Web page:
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Scott Tucker nears trial for payday loan rent-a-tribe scheme

Native Finance September 6, 2017

followed by
Oklahoma tribe agrees to pay $48 million to avoid prosecution in payday lending scheme

A New York federal district court is preparing to hear the trial of payday-lender-turned-race-car-driver Scott Tucker beginning September 11th. Last year, federal district attorneys brought a $2 billion action against Tucker and his business associate, Timothy Muir, for alleged violations of the Racketeer Influenced and Corrupt Organizations (RICO) Act and the Truth in Lending Act (TILA) stemming from the issuance of payday loans in violation of state usury caps. To skirt state loan interest caps, Tucker entered into agreements with three federally-recognized tribes- the Miami Tribe of Oklahoma, Santee Sioux of Nebraska, and Modoc Tribe of Oklahoma. In exchange for one percent of the profits from the payday lending operations, the tribes agreed to provide Tucker’s businesses with sovereign immunity.

In general, tribes are permitted to impute sovereign immunity on tribally-owned businesses and political subdivisions of the tribal government. Courts analyze these arrangements under “arm of the tribe” tests to ensure there is a sufficient connection between the tribal government and the entity to warrant transfer of immunity. Courts across the nation have consistently found the arrangement between Scott Tucker and his partner tribes to be lacking in the financial and operational considerations necessary to cloak Tucker’s lending operations in tribal sovereign immunity. This leaves Tucker exposed to potential allegations of state law violations and fraudulent business schemes under RICO. The fraudulent business scheme included Tucker preparing false statements for tribal officials to use during state court trials, opening bank accounts in the tribe’s name but controlled by Tucker, and employees falsely informing borrowers that the business was operating on tribal lands, even going so far as to provide weather reports to borrowers to better convince them of the location of operations.

The Miami Tribe of Oklahoma has already returned $48 million in profits and acceded to a non-prosecution agreement with the U.S. Department of Justice. In stark contrast to the current situation involving Tucker and his former tribal business partners, NAFSA members abide by a strict set of industry best practices that include a number of provisions allowing NAFSA member tribal lending entities (TLEs) to properly adhere to arm of the tribe analyses time and time again. Tucker’s trial has the potential to put to rest a business model that is far from sustainable and help tribes enter a new era of lending.


Oklahoma tribe agrees to pay $48 million to avoid prosecution in payday lending scheme


NEWSOK by Brianna Bailey  

Two companies controlled by the Miami Tribe of Oklahoma have agreed to pay $48 million to avoid federal prosecution for their involvement in a lending scheme that charged borrowers interest rates as high as 700 percent.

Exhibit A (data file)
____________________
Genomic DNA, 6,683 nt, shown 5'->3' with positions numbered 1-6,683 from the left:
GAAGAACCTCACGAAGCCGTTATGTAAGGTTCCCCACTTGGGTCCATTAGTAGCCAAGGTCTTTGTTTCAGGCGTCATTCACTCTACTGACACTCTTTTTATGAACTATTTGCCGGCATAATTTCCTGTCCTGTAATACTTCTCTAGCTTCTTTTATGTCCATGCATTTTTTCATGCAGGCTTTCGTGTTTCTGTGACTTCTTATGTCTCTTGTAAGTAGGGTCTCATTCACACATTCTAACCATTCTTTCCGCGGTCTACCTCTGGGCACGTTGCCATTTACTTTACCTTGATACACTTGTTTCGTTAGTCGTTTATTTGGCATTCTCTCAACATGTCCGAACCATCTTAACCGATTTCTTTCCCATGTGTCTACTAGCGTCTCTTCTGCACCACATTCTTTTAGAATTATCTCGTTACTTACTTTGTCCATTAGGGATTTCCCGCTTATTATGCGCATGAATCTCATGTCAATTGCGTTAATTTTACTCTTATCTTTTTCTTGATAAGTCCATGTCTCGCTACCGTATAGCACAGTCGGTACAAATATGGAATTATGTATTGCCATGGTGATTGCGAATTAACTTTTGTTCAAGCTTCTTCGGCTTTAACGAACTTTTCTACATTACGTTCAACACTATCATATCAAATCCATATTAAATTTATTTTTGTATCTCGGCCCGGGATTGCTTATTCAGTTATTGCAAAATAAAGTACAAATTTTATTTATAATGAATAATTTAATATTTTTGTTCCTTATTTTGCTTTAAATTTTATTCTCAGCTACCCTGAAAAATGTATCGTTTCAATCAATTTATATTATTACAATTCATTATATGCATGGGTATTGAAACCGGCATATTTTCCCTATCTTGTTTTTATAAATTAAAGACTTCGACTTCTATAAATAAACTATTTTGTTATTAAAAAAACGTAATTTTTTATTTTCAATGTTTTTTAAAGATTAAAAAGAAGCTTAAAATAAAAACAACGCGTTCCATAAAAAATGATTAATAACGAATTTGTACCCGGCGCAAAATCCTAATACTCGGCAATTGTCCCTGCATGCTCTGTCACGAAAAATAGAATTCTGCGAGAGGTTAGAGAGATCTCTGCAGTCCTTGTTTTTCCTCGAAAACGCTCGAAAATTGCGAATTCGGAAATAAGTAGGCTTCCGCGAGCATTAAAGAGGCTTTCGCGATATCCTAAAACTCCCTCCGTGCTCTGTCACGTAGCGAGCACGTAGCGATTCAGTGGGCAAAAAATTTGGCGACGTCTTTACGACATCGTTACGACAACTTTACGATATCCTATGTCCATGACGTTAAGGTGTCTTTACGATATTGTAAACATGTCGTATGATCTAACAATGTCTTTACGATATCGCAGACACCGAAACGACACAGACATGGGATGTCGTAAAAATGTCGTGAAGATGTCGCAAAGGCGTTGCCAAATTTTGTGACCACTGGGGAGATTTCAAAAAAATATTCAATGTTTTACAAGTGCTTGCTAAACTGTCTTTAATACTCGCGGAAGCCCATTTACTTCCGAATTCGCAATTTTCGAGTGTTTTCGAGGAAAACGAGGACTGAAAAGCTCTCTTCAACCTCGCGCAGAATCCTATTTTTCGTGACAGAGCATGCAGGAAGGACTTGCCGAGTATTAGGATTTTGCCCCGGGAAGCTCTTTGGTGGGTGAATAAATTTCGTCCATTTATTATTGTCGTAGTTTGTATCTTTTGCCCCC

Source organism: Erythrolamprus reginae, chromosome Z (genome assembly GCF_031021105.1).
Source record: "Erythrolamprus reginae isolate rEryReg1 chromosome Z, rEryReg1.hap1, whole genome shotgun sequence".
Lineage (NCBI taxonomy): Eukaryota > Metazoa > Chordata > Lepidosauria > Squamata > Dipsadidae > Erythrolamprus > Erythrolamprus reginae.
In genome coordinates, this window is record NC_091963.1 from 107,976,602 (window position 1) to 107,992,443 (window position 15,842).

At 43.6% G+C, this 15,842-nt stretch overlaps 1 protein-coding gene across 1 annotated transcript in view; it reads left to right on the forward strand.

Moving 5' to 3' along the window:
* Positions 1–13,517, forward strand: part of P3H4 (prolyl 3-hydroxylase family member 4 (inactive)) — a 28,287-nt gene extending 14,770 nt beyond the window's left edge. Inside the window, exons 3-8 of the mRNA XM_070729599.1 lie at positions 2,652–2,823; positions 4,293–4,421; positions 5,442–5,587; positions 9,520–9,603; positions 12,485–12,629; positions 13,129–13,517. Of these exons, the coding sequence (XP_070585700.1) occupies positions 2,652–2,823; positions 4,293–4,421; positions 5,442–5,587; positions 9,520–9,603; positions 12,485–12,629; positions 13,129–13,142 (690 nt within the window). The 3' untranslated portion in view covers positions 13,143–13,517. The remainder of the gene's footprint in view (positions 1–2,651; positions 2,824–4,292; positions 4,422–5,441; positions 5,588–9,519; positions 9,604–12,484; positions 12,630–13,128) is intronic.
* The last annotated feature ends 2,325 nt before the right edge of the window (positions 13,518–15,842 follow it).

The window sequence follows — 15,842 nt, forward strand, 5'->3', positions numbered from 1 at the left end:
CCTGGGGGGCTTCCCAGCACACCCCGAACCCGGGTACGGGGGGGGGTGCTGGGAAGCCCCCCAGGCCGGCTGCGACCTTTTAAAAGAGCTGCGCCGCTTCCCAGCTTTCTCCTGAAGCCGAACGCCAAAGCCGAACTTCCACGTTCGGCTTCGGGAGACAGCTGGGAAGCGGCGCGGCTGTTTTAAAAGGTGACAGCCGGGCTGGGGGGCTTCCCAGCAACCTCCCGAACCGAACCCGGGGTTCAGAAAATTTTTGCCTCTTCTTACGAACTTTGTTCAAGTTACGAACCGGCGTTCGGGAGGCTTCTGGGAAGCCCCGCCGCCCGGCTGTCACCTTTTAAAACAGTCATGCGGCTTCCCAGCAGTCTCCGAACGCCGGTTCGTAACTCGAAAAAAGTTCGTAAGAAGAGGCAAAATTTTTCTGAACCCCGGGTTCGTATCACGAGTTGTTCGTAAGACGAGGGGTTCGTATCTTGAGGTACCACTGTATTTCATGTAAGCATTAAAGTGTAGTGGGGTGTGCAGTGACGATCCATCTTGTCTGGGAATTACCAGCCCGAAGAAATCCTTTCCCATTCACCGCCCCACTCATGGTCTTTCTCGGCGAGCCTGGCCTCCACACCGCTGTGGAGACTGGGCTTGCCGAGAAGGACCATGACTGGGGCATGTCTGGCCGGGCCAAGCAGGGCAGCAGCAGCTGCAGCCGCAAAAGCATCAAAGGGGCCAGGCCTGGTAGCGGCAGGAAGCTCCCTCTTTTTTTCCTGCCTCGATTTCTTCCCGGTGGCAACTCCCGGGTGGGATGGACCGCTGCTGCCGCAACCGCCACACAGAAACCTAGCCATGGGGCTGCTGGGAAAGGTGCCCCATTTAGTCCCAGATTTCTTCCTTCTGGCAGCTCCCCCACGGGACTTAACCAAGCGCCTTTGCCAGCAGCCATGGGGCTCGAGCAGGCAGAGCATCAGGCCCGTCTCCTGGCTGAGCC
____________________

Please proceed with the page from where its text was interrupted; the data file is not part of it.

As part of the Miami tribe's agreement with the federal government, the tribe acknowledged that a tribal representative filed false factual declarations in multiple state court actions. 

Federal prosecutors unsealed a criminal indictment Wednesday charging Kansas City Race Car driver Scott Tucker and his lawyer, Timothy Muir, with racketeering charges and violating the Truth in Lending Act for their role in operating the online internet payday lending business.

Tucker and Muir were arrested Wednesday in Kansas City, according to the U.S. Department of Justice. 

Tucker, 53, of Leawood, Kan., and Muir, 44, of Overland Park, Kan., are each charged with conspiring to collect unlawful debts in violation of the Racketeer Influenced and Corrupt Organizations Act, which carries a maximum term of 20 years in prison, three counts of violating RICO's prohibition on collecting unlawful debts, each of which carries a maximum term of 20 years in prison, and five counts of violating the Truth in Lending Act, each of which carries a maximum term of one year in prison.

Tucker and Muir had claimed the $2 billion payday lending business was actually owned and operated by the Oklahoma-
based Miami and Modoc tribes to avoid liability. The payday lending companies used the tribes' sovereign status to skirt state and federal lending laws, the indictment claims.

In a statement, the Miami Tribe and two companies controlled by the tribe, AMG Services Inc. and MNE Services Inc., said they have cooperated with authorities in the investigation and stopped their involvement in the payday lending business in 2013.

"This result represents the best path forward for the Miami and its members as we continue to build a sustainable foundation for the future," the statement said. "We are proud of our many recent accomplishments, including the diversification of our economic business development to support the long term goal of securing the tribe's valuable programs and services."

Funding from the tribe's businesses goes toward benefits and services for tribal members including healthcare and scholarship funds, as well as the revitalization of the tribe's native language and preserving Miami culture, the statement said. 

Tucker and Muir's payday lending scheme preyed on more than 4.5 million borrowers, who entered into payday loans with deceptive terms and interest rates ranging from 400 to 700 percent, Diego Rodriguez, FBI assistant director-in-charge, said in a statement.